It is safe to say that Shakespeare never imagined his comedy "Twelfth Night" set against a high school football rivalry, but writer-producer Ewan Leslie--a self-proclaimed lifelong Shakespeare fan--tells how the Bard's comedic play about mistaken identities, romantic triangles and even a bit of gender-bending became the inspiration for "She's the Man." "I was in London a few years ago and saw Sam Mendes' brilliant production of "Twelfth Night" at the Donmar. I'd read the play and had seen the movie version, but when I saw Sam's production, it really crystallized for me. I've seen other classics contemporized for today's audiences in films like 'Clueless' and '10 Things I Hate About You.' It seems to me that stories like these transcend eras; the basic premise is so strong, it doesn't matter when or where it takes place. What we did was take the idea of the love triangle between Viola, Duke and Olivia and transplanted it to a modern-day American high school."
He goes on to explain, "The main reason I set the story in a high school is I think there can be a little more androgyny at that age. You know, not all boys are shaving by the time they're 16 or 17."
Leslie ultimately collaborated with screenwriting partners Karen McCullah Lutz and Kirsten Smith on the final screenplay. He notes, "Karen and Kirsten wrote '10 Things I Hate About You,' which was based on Shakespeare's 'The Taming of the Shrew.' They also wrote 'Legally Blonde,' so we knew they were really great at capturing that young female voice."
Leslie, who serves as President of Production at the Donners' Company, gave his script to producer Lauren Shuler Donner with the good news that Amanda Bynes, one of today's hottest young actresses, was already attached to star. Shuler Donner recalls, "On his own, he had gotten the script to Amanda, who signed on. I said, 'Great. Let's go sell it.' It was the easiest movie project I have ever gotten going."
Shuler Donner says they met with several prospective directors to helm "She's the Man," but Andy Fickman emerged as the obvious choice. "Andy impressed everyone in the room. First of all, his 'Reefer Madness' was very well done. He is also very funny and incredibly smart and had great ideas on how to make the movie. Andy not only 'got' the material, but he also saw the potential of the sports angle to give it cross-over appeal to guys as well as girls."
Fickman offers, "I immediately responded to the script. It genuinely made me laugh out loud, and 'Twelfth Night' is one of my favorite Shakespeare plays. Adding to that, I have always loved movies like 'Tootsie,' 'Mrs. Doubtfire' and 'Victor/Victoria.' This gave me an opportunity to have some fun with that type of genre."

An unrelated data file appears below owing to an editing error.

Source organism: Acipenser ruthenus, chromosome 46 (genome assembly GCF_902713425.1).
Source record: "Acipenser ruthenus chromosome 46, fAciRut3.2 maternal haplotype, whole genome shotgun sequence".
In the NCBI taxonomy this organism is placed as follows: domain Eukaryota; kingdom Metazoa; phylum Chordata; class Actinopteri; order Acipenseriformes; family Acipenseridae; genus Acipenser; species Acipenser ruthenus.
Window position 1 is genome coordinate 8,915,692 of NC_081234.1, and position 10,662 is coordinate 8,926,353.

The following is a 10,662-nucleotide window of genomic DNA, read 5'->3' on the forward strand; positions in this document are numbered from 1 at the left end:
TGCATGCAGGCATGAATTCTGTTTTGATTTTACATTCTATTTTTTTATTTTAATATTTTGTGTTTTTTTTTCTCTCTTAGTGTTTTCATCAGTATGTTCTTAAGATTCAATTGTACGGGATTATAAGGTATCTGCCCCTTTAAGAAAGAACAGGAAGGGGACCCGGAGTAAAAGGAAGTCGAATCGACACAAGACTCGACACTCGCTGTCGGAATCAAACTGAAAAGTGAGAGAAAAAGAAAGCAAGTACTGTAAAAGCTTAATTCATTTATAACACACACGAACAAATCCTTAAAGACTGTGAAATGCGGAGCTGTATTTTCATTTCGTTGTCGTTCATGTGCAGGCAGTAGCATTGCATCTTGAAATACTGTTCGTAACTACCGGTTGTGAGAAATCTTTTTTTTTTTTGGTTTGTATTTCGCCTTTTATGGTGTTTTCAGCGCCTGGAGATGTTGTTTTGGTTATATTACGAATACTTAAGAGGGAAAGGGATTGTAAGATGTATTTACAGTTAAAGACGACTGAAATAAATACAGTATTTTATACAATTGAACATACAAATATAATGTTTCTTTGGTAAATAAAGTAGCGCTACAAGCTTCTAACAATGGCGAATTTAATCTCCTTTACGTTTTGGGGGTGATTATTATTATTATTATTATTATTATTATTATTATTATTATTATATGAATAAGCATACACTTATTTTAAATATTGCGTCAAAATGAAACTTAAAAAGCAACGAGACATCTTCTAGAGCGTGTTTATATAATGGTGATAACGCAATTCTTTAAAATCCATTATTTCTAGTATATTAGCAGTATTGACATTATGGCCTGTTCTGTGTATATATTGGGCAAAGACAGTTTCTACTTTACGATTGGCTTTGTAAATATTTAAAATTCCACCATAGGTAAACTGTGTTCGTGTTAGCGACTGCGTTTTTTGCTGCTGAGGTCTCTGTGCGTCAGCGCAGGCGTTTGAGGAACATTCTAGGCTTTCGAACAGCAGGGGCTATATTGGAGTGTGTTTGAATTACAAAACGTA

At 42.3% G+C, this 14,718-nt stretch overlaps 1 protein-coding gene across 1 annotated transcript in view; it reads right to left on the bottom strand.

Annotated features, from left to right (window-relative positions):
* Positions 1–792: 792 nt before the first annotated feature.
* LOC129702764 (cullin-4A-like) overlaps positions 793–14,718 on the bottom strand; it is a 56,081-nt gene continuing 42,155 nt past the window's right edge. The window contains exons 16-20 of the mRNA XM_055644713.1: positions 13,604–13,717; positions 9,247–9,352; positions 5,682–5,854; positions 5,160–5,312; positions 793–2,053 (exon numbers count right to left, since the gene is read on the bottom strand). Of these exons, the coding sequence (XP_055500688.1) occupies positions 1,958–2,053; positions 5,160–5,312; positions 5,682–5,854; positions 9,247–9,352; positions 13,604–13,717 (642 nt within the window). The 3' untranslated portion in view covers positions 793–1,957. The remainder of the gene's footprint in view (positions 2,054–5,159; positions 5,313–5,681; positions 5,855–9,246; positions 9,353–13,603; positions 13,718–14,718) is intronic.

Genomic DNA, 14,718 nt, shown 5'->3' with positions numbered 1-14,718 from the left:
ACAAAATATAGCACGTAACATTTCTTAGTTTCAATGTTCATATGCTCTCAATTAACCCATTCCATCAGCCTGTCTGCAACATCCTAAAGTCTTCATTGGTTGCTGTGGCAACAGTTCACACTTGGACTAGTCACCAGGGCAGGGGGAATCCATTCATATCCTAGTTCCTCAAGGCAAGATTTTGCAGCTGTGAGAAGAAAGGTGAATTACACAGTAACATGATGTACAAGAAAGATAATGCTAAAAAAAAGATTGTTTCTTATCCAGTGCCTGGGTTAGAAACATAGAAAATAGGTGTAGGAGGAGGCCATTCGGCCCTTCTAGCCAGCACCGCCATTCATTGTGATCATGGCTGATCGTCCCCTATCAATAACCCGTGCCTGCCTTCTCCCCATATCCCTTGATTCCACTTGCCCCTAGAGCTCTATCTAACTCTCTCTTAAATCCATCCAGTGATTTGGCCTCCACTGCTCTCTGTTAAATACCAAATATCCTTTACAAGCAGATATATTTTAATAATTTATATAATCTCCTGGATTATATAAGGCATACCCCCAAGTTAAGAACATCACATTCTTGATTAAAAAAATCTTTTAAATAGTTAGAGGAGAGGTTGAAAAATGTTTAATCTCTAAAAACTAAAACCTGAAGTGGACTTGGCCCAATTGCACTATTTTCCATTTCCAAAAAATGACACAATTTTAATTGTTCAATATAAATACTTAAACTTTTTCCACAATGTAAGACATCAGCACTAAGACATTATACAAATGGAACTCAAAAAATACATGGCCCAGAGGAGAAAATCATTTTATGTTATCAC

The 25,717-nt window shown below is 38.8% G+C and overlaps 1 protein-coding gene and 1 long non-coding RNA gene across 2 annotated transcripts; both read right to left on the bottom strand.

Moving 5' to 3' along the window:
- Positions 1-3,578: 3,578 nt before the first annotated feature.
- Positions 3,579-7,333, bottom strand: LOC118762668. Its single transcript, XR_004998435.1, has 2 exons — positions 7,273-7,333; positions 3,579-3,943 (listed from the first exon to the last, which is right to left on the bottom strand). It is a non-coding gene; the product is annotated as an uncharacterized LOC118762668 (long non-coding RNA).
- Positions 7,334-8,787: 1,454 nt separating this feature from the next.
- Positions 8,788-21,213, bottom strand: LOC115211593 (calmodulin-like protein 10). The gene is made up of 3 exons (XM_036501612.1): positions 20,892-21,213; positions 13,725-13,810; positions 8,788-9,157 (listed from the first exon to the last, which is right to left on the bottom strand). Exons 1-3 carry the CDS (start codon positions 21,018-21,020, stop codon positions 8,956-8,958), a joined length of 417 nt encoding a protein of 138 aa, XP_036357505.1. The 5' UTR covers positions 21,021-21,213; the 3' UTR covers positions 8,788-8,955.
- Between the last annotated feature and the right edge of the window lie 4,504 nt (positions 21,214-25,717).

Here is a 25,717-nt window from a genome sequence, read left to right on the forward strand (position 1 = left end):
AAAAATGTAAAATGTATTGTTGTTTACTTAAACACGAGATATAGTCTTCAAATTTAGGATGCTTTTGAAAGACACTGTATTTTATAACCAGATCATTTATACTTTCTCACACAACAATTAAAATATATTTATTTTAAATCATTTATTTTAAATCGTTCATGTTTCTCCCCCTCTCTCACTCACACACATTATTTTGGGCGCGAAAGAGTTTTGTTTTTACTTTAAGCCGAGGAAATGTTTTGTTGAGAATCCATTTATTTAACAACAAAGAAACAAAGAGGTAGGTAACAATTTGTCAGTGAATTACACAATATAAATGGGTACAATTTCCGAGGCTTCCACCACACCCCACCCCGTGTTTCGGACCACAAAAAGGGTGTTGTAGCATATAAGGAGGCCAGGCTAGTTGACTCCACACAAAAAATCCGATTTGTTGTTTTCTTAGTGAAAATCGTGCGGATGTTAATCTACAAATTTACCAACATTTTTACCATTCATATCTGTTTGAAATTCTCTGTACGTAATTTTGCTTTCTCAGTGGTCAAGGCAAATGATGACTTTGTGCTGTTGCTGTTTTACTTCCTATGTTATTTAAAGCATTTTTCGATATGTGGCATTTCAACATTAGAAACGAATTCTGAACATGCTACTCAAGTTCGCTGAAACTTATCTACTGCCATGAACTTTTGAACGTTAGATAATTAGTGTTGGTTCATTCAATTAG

The director adds that knowing Amanda Bynes had already been cast in the central role of Viola was another major benefit. "I have an eight-year-old son, so I have spent a good many hours watching Amanda Bynes on Nickelodeon and have become a huge fan of hers. I had a meeting with her and, from the start, we clicked on everything."
Having been involved in "She's the Man" from the beginning, Amanda Bynes had seen elements of the story and characters evolve, but the basic concepts that drew her to the project remained unchanged. "I loved the idea of doing a modern version of 'Twelfth Night,' and I especially loved having the chance to play two different characters, with one being a boy. It's rare that you get to do something like that," she remarks. "In fact, 'Tootsie' is one of my favorite movies--I even had a dog named after Tootsie--so to actually have an opportunity to play this kind of role was really exciting. It was very well written and I loved Andy Fickman. It all seemed too good to be true; I felt grateful to be a part of it."
"Amanda is a great actress and an incredibly gifted comedienne," Shuler Donner states. "You believe her--no matter what character she's playing, she plays it with a wonderful finesse. She can be very physical and she has impeccable timing. She's really quite amazing."
With Bynes as Viola, the filmmakers brought together an ensemble cast of relative newcomers, together with several comedy veterans. They consider one of their greatest "finds" to be Channing Tatum, a young actor whose career is definitely on the rise. Tatum was cast as the object of Viola's affections, Duke Orsino.
"Yes, Channing--if only he were better looking or a nicer guy or a better athlete... I worry about his future," Fickman jokes. "Seriously, he wowed everybody when he came in to read, and it was a joy working with him. At one point, we thought we might need a stunt double and a soccer double for the role of Duke, but Channing is a natural athlete. That's him doing all his own stuff. He gave so much of himself every day. Really, there is something special about him."
Tatum says that the athleticism of his role was among the film's biggest draws for him. "I love physical roles because it allows you to bring something else to your character besides what's written in your lines. It helps put you into character. Playing a jock, you get to be really physical, but playing Duke, I also got to be the exact opposite of a jock."